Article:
Only 3 out of 28 circuit judges in Florida’s 10th Judicial Circuit, based in Bartow, are Black women
Of the 28 circuit judges in Florida’s 10th Judicial Circuit, based in Bartow, three are Black women: Cassandra L. Denmark, Dana Y. Moore and Torea Spohr. There are no Black women among the circuit’s 12 county judges.
The Second District Court of Appeals, which is based in Lakeland but holds proceedings in Tampa, has no Black women among its 16 judges.
Denmark, a former director of legal affairs for the Polk County Sheriff’s Office, operated a law firm in Bartow from 2013 to 2020 before being elected as a judge. She is assigned to juvenile court.
Moore started her career as a lawyer in 2003 and won election to the 10th Judicial Circuit in 2018. She handles civil cases. Spohr, who previously operated a criminal defense practice in Lakeland, gained election in 2020. She is assigned to family court.
In response to an inquiry from The Ledger, Denmark and Moore emailed a joint statement.
“When witnessing Ketanji Brown Jackson’s historic confirmation to the United States Supreme Court, as Black female jurists we cannot help but feel a sense of pride and joy,” the judges wrote. “Justice Jackson’s ascension to the nation’s highest court as the sixth woman and the first Black female to serve will inspire generations to come.”
‘Representation is so important, especially in the Black community’
Marissa Constant, a former assistant public defender, has a practice in Bartow that handles criminal defense, personal injury, real estate and business law.
“Representation is so important, especially in the Black community,” Constant said by email. “I’ve always wanted to see a day like this, and that day has finally come. It’s so exciting and such a powerful moment in history! I’m so moved by this moment and overwhelmed with joy for Justice Ketanji Brown Jackson. She’s such an inspiration and I am so proud.”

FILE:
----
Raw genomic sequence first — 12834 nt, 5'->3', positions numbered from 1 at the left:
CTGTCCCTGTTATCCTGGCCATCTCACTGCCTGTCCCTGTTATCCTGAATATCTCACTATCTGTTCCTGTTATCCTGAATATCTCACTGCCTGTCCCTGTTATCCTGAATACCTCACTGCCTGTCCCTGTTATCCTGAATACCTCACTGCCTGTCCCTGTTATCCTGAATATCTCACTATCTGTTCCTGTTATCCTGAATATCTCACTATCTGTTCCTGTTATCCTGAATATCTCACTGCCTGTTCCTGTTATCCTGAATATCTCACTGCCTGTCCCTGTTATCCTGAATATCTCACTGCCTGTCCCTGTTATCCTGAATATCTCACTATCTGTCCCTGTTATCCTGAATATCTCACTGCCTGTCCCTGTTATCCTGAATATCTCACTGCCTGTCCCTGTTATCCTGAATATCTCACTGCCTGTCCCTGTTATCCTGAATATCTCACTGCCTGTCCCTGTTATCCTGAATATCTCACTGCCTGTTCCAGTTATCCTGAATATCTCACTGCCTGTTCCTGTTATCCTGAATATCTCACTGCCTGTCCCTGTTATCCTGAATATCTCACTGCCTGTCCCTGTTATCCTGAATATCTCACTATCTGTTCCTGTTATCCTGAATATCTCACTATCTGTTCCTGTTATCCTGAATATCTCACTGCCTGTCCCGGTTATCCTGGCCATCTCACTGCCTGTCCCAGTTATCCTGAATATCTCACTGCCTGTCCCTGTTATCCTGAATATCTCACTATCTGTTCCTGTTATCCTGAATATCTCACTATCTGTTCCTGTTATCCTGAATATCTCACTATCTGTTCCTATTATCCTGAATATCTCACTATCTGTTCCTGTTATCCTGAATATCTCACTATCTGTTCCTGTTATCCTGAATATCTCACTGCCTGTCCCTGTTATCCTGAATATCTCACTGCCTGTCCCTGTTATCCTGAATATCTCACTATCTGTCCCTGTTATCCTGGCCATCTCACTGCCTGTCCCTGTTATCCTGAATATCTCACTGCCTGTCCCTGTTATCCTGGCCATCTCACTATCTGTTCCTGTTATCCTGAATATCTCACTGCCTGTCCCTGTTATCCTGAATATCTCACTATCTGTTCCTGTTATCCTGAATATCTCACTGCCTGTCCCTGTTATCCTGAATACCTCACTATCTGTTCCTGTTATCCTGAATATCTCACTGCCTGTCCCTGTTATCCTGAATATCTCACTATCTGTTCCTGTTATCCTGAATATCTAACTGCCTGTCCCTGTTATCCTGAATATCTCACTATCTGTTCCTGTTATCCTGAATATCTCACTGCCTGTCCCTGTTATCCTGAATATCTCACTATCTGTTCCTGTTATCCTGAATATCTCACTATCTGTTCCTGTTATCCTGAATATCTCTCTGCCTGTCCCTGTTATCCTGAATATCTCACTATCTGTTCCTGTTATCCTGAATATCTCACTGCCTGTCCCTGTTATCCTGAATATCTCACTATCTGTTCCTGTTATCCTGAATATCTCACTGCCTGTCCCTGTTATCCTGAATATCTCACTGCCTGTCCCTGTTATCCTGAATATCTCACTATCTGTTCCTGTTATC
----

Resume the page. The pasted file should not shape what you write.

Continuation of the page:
Florida Rep. Fentrice Driskell, D-Tampa, is a Winter Haven native and an alumna of Lake Gibson High School in Lakeland. She graduated with honors from Harvard University and earned a law degree from Georgetown.
Driskell clerked for Judge Anne Conway of the U.S. District Court for the Middle District of Florida and is now a lawyer with the Tampa firm Carlton Fields.
“Judge Ketanji Brown Jackson is eminently qualified and an excellent jurist whose presence will only enrich our esteemed United States Supreme Court,” Driskell said in an emailed statement. “Her confirmation represents the fulfillment of a dream that for too long had been deferred for Black women lawyers like me. It took 177 years since our federal judiciary was established for America to appoint its first Black female federal judge, the late Hon. Constance Baker Motley, in 1966.”
She added: “It has taken over 55 years since then for our country to nominate a Black woman to our highest court. While we clearly still have a long way to go before nominations like Judge Brown Jackson’s are the rule and not the exception, all Americans should celebrate this quantum leap forward in our history. I commend President Joe Biden for honoring his campaign promise and for bringing this historically momentous occasion to fruition.”